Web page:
Although the bulk of festival programming wrapped up last Saturday night, we had one last show: Jamie Cullum, June 29th at Koerner Hall.
This was my first live experience of Jamie Cullum. I’ve certainly enjoyed the music I’ve heard on the radio, and whenever I hear him in a DJ role on his radio show (broadcast locally on JAZZ.FM91) I find his commentary (and choice of guests) interesting. Last Monday’s show featured Jamie with four of his own musicians, plus a big band made up of some of Toronto’s top players. I was expecting schtick, and schtick there was; it took me a while to get into it for all of the jumping around on stage, removing layers of clothing, faux-conducting of the band, etc. But it was hard to resist the energy emanating from the stage. Jamie Cullum is a fantastic entertainer, and the audience was with him every step of the way. And, as a bonus, he’s an excellent singer and can get around well on a piano. By the end of the show, he had us all on our feet, and most of us (minus slight curmudgeons like me) jumping in place. His solo encores reinforced that he is the complete package – all he really needs to impress is a microphone and a piano. That said, the rest of the musicians on stage did an outstanding job at keeping the energy at near-pandemonium levels all night. I hope the audience noticed the quality of that big band: they sounded fantastic, and these are musicians we can see and hear in Toronto all year round. As a trumpet player, I was blown away (again, as usual) especially by Jason Logue’s lead playing: so solid, and so tasteful. I had a chance to say hello to Jamie backstage; in addition to an outstanding performer he is gracious and down-to-earth. All in all, a top-notch ending to the 2015 TD Toronto Jazz Festival.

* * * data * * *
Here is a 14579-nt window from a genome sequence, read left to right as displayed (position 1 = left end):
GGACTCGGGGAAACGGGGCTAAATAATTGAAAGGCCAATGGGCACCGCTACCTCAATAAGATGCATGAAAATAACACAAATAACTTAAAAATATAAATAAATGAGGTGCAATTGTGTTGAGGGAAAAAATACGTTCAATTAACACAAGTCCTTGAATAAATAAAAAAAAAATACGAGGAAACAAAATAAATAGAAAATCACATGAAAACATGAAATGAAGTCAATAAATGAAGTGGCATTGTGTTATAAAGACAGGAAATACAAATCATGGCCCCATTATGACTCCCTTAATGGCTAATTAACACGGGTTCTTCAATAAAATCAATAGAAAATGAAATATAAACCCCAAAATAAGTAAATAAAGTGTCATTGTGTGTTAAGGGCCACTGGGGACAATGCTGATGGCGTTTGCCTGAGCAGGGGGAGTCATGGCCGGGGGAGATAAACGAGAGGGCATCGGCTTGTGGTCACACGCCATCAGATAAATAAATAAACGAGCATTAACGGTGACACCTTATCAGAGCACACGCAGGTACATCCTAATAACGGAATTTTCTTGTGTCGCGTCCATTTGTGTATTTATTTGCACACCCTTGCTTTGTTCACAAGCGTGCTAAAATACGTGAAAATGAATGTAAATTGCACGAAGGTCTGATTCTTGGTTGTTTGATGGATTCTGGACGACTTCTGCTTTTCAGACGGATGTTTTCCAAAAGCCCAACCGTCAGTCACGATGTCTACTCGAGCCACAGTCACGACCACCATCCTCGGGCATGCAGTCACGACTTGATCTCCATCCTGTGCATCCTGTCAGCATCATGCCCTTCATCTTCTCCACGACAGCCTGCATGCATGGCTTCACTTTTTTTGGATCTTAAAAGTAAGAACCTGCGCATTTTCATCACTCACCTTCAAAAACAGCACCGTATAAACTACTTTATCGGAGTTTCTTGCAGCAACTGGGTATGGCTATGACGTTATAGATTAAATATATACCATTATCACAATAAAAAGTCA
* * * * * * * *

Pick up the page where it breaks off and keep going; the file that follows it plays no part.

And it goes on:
So there you have it. I’ll be taking a bit of a break now – an actual vacation, believe it or not – but will be back soon enough to writing posts. I’d like to spend a bit of time mulling over what emerged as a theme or two at the festival (and in these blog posts), exploring those further; and then soon enough it will be time to look forward to the 2016 edition – our 30th anniversary.
Thanks for reading again this year and, if you were in the audience this year (or supporting us in other ways from afar), thanks for helping to make the 2015 TD Toronto Jazz Festival so much fun.